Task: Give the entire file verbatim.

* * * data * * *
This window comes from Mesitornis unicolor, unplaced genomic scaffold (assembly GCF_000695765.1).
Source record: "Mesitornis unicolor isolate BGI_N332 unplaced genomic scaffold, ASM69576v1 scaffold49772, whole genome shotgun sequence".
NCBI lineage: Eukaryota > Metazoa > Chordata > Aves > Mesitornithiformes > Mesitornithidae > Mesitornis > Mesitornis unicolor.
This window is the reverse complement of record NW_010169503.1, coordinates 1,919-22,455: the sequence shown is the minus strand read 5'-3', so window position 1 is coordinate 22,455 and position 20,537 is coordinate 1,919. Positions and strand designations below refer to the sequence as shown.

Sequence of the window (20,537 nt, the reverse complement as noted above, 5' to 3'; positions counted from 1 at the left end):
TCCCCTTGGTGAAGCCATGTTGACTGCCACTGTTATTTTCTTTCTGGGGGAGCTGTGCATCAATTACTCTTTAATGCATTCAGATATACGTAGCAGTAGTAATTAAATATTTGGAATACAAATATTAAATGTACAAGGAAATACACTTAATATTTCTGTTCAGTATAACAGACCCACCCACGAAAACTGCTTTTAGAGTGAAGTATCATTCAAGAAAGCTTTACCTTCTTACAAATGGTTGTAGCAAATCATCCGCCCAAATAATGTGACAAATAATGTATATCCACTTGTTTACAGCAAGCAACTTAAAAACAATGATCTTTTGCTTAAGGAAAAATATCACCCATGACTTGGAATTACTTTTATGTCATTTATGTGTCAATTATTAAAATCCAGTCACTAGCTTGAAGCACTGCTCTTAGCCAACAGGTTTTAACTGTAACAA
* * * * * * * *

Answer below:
This window comes from Mesitornis unicolor, unplaced genomic scaffold (assembly GCF_000695765.1).
Source record: "Mesitornis unicolor isolate BGI_N332 unplaced genomic scaffold, ASM69576v1 scaffold49772, whole genome shotgun sequence".
NCBI lineage: Eukaryota > Metazoa > Chordata > Aves > Mesitornithiformes > Mesitornithidae > Mesitornis > Mesitornis unicolor.
This window is the reverse complement of record NW_010169503.1, coordinates 1,919-22,455: the sequence shown is the minus strand read 5'-3', so window position 1 is coordinate 22,455 and position 20,537 is coordinate 1,919. Positions and strand designations below refer to the sequence as shown.

Sequence of the window (20,537 nt, the reverse complement as noted above, 5' to 3'; positions counted from 1 at the left end):
TCCCCTTGGTGAAGCCATGTTGACTGCCACTGTTATTTTCTTTCTGGGGGAGCTGTGCATCAATTACTCTTTAATGCATTCAGATATACGTAGCAGTAGTAATTAAATATTTGGAATACAAATATTAAATGTACAAGGAAATACACTTAATATTTCTGTTCAGTATAACAGACCCACCCACGAAAACTGCTTTTAGAGTGAAGTATCATTCAAGAAAGCTTTACCTTCTTACAAATGGTTGTAGCAAATCATCCGCCCAAATAATGTGACAAATAATGTATATCCACTTGTTTACAGCAAGCAACTTAAAAACAATGATCTTTTGCTTAAGGAAAAATATCACCCATGACTTGGAATTACTTTTATGTCATTTATGTGTCAATTATTAAAATCCAGTCACTAGCTTGAAGCACTGCTCTTAGCCAACAGGTTTTAACTGTAACAA